HOW-TO: NAME YOUR LANEWAY
Top 5 Reasons to Name Your Laneway:
1 • Safety and Security - A laneway with a name helps police, fire and paramedic services find it in the event of an emergency;
2 • Commemorating History - Naming a laneway after a noteworthy person, place, event, etc. is encouraged under Toronto’s street naming policy, and it helps preserve history;
3 • Placemaking - Naming a laneway gives the lane an identity, and creates a sense of place, which also serves to invite more pedestrian traffic, making it safer;
4 • Community Building - The collaborative process of naming a laneway helps build community connections, good will, and a feeling of neighbourhood pride;
5 • Invites Further Laneway Improvements - A laneway with a name opens the door to further laneway improvements, such as beautification and community events like laneway movie screenings, potlucks, and local farmers’ markets.
Official Laneway Naming Process
There are four components of a successful laneway naming process:
- A completed laneway naming application. File an application with the City of Toronto Engineering and Construction Services Division. (See the step-by-step guide on page five of our Naming Guide for more details on the application.)
- An acceptable laneway name. The City reviews the name being proposed to ensure it is in accordance with Policy. Most importantly proposed names must be unique in the city, commemorate something noteworthy, have consent of the person or group whose name is being proposed, and have community support. For more details see page seven of our Naming Guide.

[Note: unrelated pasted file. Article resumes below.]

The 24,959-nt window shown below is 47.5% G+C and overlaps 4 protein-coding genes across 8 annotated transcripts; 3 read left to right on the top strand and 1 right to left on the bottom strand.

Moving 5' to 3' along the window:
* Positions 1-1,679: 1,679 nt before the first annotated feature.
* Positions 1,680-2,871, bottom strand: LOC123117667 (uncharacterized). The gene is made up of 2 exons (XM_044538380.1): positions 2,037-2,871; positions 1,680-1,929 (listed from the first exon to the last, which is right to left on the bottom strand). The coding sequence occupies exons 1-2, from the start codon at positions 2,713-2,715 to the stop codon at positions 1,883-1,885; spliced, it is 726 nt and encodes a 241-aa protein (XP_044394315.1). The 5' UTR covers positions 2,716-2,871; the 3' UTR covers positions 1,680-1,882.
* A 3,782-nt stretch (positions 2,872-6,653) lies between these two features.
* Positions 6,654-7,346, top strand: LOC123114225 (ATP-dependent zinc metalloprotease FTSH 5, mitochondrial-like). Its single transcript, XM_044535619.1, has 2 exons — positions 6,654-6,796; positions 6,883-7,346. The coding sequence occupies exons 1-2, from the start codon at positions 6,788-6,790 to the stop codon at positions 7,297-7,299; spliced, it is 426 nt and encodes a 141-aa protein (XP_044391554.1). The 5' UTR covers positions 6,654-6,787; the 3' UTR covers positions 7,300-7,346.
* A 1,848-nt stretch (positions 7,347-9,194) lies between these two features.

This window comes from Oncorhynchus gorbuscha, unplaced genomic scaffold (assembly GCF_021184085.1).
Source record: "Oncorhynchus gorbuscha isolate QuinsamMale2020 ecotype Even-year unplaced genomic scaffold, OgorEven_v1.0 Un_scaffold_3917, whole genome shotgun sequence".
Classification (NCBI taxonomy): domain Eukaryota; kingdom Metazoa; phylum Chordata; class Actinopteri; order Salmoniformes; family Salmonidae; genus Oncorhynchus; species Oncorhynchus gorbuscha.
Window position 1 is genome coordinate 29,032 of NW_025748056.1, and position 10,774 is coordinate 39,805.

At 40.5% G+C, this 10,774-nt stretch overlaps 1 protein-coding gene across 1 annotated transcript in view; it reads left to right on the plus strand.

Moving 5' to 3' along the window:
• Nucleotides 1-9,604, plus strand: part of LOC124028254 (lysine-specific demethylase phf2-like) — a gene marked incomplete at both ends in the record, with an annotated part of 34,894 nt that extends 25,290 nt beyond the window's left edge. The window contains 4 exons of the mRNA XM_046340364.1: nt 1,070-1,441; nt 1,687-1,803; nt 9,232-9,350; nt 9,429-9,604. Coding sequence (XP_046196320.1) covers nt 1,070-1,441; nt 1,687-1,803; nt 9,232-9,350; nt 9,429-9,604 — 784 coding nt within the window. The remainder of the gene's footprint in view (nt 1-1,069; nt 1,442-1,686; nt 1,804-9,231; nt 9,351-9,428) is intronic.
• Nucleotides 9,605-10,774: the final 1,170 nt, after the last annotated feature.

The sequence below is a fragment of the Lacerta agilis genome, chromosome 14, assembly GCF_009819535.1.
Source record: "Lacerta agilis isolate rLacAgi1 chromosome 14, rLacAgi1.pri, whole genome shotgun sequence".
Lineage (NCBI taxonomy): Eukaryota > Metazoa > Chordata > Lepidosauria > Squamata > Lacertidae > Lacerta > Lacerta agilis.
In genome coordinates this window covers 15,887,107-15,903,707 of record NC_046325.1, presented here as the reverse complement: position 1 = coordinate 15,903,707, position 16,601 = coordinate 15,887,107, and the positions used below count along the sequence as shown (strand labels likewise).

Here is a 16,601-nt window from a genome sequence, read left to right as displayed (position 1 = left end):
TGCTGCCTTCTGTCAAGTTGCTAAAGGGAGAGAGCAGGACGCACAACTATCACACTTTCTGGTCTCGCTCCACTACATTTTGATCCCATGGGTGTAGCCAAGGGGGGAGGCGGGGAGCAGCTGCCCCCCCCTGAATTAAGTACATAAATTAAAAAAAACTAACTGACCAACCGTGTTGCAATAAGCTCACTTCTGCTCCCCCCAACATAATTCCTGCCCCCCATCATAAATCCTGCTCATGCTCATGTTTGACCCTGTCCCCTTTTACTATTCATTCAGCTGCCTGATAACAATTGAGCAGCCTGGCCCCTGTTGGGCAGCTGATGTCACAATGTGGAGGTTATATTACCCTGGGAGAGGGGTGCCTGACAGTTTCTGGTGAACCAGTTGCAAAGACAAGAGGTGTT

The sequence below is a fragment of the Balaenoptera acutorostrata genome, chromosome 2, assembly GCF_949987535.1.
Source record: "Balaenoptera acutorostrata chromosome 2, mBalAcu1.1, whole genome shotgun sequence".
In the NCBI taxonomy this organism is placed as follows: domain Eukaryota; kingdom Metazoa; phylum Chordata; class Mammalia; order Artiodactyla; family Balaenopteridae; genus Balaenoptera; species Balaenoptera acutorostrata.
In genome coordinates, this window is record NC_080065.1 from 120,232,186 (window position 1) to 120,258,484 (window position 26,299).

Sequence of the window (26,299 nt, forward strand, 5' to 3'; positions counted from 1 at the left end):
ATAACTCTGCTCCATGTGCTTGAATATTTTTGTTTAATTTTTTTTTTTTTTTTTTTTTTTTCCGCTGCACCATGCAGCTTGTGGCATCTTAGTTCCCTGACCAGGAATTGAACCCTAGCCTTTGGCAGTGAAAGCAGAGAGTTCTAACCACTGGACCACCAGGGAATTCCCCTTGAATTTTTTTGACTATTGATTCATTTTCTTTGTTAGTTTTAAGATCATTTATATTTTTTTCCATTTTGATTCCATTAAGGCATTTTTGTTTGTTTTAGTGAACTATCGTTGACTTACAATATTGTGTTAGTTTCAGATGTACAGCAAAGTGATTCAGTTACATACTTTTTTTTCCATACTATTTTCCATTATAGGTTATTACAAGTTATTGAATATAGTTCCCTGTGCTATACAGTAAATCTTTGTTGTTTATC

- Community support. The most important aspect of public support is that the proposed name has the approval of the residents and business owners whose properties abut the laneway in question, though wider public support can bolster an application.
- Contacting your local City Councillor. Contact information for all City Councillors is available here: Toronto City Councillors
Laneway naming success stories
When embarking on an endeavor such as naming a laneway, it’s always nice to hear some success stories to get you going (and provide you with ideas). Here are some links to some such stories:
The HVRA Laneway Naming Project
Harbord Village Sets the Lane Naming Standard
Seaton Village’s Lane Naming Project
‘Crestfallen Lane’ May Soon Commemorate Piece of Seaton Village History
The Hidden History in Toronto’s Back Lanes
Laneway Names Celebrate Cabbagetown’s Heritage
City to Name Sky Gilbert Lane
Toronto Gets Some of its First Aboriginally Named Streets
New Laneway Names Rooted in Toronto’s History